1: The Law of the Lid

Leadership ability is likened to a lid that caps a person's achievement potential. A highly talented individual who is capable of great personal performance is still limited to what can be achieved by the work of his own two hands. Until he learns to give leadership to others, he can achieve no more than that.


The author recounts the shopworn case study of Ray Kroc and his transformation of McDonald's restaurants, though in a bit more accurate detail than has been done elsewhere:

In this retelling, much was accomplished by Dick and Maurice McDonald: they came up with the idea of the restaurant catering to motorists, the streamlined menu, and the production-line kitchen capable of creating food fast and cheap, and made quite a profit in doing so.

Other restaurant owners came to them to learn their methods, and they struck on the idea of franchising: selling their brand and system to others and taking a cut of the profits of many restaurants. The problem was, while they were good restaurant owners and highly efficient managers, they weren't very good leaders, and could not enable their franchisees to succeed.

This is where Ray Kroc steps in, not as a person who knew how to make a restaurant succeed, but as one who knew how to lead others to be successful in replicating a business model created by the McDonald brothers. This is the effect of the leadership "lid" on the McDonald's.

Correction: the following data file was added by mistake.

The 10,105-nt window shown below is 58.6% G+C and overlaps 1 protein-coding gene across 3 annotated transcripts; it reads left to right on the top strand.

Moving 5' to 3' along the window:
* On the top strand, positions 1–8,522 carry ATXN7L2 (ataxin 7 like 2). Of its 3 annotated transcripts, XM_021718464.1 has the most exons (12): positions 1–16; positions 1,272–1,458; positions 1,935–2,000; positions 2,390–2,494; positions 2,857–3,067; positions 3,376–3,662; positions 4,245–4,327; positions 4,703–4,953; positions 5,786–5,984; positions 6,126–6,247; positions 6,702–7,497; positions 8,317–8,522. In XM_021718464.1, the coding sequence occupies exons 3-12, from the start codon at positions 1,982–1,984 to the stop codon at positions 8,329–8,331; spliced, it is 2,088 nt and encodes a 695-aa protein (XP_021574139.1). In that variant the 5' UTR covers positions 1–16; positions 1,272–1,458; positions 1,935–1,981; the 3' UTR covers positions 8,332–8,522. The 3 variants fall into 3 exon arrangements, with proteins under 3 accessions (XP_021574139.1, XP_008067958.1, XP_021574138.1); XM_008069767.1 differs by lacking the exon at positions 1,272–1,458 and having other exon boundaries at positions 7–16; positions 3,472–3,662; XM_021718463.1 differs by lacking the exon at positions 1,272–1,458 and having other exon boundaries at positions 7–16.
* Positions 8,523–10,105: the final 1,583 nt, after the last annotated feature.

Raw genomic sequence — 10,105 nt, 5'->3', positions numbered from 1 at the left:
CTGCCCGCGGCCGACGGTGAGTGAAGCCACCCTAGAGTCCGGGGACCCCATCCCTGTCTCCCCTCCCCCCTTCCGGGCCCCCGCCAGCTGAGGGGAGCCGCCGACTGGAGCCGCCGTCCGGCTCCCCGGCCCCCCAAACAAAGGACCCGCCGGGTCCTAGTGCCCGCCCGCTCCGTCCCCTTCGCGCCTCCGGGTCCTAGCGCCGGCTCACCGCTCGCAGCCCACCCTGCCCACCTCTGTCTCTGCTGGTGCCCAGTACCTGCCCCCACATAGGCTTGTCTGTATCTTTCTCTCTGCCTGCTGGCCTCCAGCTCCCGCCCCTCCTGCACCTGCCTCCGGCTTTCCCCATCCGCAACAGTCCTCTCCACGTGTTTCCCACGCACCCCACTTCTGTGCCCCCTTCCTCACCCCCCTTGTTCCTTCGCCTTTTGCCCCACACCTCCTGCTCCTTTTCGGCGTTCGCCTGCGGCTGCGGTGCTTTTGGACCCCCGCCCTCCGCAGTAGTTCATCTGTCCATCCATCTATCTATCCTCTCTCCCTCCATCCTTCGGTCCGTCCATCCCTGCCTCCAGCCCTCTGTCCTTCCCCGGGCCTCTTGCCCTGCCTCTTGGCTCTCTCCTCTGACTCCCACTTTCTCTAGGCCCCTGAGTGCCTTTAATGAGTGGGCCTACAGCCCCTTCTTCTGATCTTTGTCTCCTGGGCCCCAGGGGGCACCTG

Personal Achievement versus Leadership

Success at doing something as an individual is within the reach of just about everyone, but personal success without leadership ability limits them to what they can do alone.

Greater success requires the cooperation of many people - it requires leadership. As such, the more you want to accomplish, the more you will need leadership skills.

The two are entirely different: if your output is ten and you want to raise that to twenty, you have to double your productive capacity. It would take a great deal of effort and energy to do so if you are already fairly competent.

However, if you can find ten other people and teach them to produce almost as well as you, such that their output is at eight, then your total output increases from ten to eighty (given that you are not producing, but devote all your time to leading others). The task of doing this is much easier, and it doesn't merely double your output, but increases it times-eight.

If each of these ten people can train ten others to produce at a level of six, then outcome increases from eighty to six hundred. And that is the key value of leadership: with greater effort, a single person can multiply their own output; but if effort is applied to leadership rather than task-competence, the output grows exponentially.

To Grow the Organization, Change the Leader

The author presents a case-study of a chain of hotels that grows by expansion, buying out failing properties and turning them around. Their game plan on acquiring a property invariably includes two steps: first, train the staff to provide better customer service; second, fire the leader. The theory is that if the leader had been any good, the property wouldn't have been in such a mess that it was more profitable to sell than continue to operate.

The same is seen in many organizations: when a company is floundering, it is the CEO; when a church is floundering, it is the senior pastor; when a team is floundering, it hires a new coach; when a country is floundering, it replaces its political leader. And a plethora of historical evidence demonstrates that this is very often highly effective in turning things around.